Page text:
Home U.K. UK fishing waters exploited: Dutch trawler’s huge catch immediately taken to EU...

UK fishing waters exploited: Dutch trawler’s huge catch immediately taken to EU – PICTURED

Images seen by Express.co.uk show a Dutch owned trawler landing a huge catch of pelagic fish at Peterhead in Scotland before being transported onto a waiting French lorry to be taken immediately to the continent. With EU fisheries allowed to have continued unfettered access to UK waters during the Brexit transition period, a trawler called The Bressay Bank has been pictured landing thousands of tons of fish caught off the north coast of Britain.

Alan Hastings of Fishing for Leaves said: “The catch from Britain’s northerly waters, around 600 plus miles from continental Europe is seen being landed into a French lorry, this will take the fish straight to the continent.

“This means these fish caught by an EU boat in British waters will bypass the local Peterhead market and all the local processors in Europe’s biggest fishing port.”

Mr Hastings added: “Although the trawler is registered as French its parent company is the Dutch giant Parlaviet van der Plas.”

EU member states are putting pressure on the EU to make access to the waters post the 2020 transition period a requirement for any trade deal.

But British fisheries are calling on Boris Johnson take a firm stance against the demands.

The calls come amid fears the Government may sacrifice promises to defend British waters for open access to European financial markets for the City of London.

Dubbed the “fish for finance” deal is one of the options being offered by EU negotiators.

The City is desperate to complete and open access arrangement with the European financial services market, but the transaction may mean that in return French, Dutch and Spanish boats would be allowed to maintain their access to British fishing grounds.

- Advertisement -

Financial services are a huge industry for the UK, and dwarf the fishing industry.

READ MORE: Brexit LIVE: EU civil war as FIVE member states face crippling budget

Mr Hastings added: “To add insult to injury big EU owned but UK registered ‘Flagship’ companies muscled out struggling British family fishermen and now hold half of the paltry 25 percent Britain does get.”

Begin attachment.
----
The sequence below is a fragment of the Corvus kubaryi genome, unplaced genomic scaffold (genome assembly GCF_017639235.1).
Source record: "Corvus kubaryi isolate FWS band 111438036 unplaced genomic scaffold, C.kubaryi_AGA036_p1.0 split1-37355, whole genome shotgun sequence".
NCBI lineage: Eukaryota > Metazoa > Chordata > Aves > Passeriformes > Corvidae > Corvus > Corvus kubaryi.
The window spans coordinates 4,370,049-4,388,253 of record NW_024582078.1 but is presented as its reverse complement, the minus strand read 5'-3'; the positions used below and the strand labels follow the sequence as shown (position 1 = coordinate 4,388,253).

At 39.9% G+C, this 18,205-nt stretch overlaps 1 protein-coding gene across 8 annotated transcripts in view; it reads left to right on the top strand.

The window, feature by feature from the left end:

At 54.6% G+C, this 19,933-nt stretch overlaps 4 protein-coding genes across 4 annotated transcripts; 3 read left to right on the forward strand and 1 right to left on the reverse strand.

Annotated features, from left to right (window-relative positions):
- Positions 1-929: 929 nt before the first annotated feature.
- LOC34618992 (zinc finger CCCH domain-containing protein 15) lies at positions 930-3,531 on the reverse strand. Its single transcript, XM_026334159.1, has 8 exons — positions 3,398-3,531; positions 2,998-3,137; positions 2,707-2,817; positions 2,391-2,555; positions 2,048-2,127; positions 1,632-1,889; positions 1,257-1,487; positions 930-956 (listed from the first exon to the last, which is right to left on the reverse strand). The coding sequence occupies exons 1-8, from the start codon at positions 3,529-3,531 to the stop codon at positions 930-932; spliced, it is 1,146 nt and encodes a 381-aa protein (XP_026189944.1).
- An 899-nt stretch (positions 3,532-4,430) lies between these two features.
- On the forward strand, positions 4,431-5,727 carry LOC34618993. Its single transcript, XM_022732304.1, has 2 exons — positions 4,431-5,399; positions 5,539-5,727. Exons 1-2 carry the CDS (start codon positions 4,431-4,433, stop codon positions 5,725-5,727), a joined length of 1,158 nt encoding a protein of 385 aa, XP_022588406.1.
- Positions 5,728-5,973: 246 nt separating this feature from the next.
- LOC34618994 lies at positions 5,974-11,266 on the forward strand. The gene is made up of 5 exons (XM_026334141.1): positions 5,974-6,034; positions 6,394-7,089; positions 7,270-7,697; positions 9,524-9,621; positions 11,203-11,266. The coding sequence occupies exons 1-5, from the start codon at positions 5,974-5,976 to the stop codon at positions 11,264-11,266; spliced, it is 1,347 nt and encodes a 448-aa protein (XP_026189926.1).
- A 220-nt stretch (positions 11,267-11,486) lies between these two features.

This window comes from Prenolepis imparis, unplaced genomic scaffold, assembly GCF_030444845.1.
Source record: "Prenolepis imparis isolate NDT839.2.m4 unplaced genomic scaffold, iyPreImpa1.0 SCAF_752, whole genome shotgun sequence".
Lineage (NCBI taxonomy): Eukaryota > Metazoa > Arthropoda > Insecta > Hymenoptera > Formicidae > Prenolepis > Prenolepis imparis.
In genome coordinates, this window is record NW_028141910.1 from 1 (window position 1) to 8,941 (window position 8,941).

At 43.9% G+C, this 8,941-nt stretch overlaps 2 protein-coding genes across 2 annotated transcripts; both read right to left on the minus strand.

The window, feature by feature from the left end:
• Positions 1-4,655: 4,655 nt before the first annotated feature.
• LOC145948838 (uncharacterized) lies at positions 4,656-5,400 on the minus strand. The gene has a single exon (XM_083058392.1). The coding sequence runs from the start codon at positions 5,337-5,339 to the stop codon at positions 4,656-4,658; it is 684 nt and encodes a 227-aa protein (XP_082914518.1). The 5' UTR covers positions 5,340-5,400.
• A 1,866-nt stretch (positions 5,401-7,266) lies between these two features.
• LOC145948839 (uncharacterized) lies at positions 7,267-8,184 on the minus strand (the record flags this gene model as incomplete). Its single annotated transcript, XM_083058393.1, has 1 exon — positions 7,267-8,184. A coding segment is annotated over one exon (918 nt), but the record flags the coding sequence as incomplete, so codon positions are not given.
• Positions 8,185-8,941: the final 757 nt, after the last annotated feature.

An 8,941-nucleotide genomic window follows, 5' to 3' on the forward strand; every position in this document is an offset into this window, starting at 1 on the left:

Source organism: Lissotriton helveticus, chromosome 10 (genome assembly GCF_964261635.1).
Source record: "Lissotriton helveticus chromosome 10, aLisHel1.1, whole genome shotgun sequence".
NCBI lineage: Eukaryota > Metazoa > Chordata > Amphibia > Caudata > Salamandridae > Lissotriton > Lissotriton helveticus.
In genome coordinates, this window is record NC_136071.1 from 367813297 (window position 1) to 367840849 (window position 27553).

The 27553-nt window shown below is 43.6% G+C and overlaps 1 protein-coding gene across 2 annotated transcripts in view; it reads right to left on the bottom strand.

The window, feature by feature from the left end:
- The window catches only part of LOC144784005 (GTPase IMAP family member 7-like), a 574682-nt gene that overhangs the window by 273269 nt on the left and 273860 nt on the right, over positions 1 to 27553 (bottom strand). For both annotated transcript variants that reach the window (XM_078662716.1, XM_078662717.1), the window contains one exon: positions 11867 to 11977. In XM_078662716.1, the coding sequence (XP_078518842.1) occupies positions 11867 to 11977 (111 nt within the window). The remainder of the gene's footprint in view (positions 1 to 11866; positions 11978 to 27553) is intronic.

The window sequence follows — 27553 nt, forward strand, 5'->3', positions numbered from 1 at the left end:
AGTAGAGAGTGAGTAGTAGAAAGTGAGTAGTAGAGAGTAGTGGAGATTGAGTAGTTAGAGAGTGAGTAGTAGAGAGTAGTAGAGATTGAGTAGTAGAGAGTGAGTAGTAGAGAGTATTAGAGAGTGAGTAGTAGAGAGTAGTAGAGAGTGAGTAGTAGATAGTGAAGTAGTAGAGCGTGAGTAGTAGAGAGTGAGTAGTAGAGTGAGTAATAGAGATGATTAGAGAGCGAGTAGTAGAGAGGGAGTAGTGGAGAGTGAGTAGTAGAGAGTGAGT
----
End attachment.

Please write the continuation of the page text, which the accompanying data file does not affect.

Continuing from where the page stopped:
Flagships were foisted upon the UK after the European Court of Justice (ECJ) overruled the Thatcher governments 1988 Merchant Shipping Act that sought to clamp down on EU fishing companies domiciling in Britain.

In the infamous Factortame case, the ECJ ruled that the strong ‘Economic Link’ conditions of the Act prohibited EU Freedom of Establishment provisions.

Mr Hastings continued: “Sadly under pressure from the Flagship dominated NFFO (National Federation of Fishermen’s Organisation) the Government is doing nothing to reinstate Mrs Thatcher’s Economic Link to ensure that British fishing vessels are majority British owned, crewed and land, sell and process the majority of their catches in Britain so the country sees genuine economic benefit delivered.”

Mr Hastings outlined the strategy the UK fishermen want the Government to take in the coming negotiations.

The member of Fishing for Leave added: “If the Government wants to genuinely take back control of a £6-8 billion industry, to level up regions and do so through rejuvenating coastal communities after decades of EU policies designed to facilitate the asset stripping of Britain.

“The Government must revise the Fisheries Bill to legislate that in future foreign-flagged boats should only be granted access post-Brexit on a strictly annual basis and only if the UK receives a reciprocal value of fishing opportunities for in EU waters.

- Advertisement -

“Any and all of the limited number of EU vessels licensed to access British waters for the year should have it as a requirement of that licence that all their catch is landed, sold and processed in Britain.

- Advertisement -


Please enter your comment!
Please enter your name here

This site uses Akismet to reduce spam. Learn how your comment data is processed.

- Advertisment -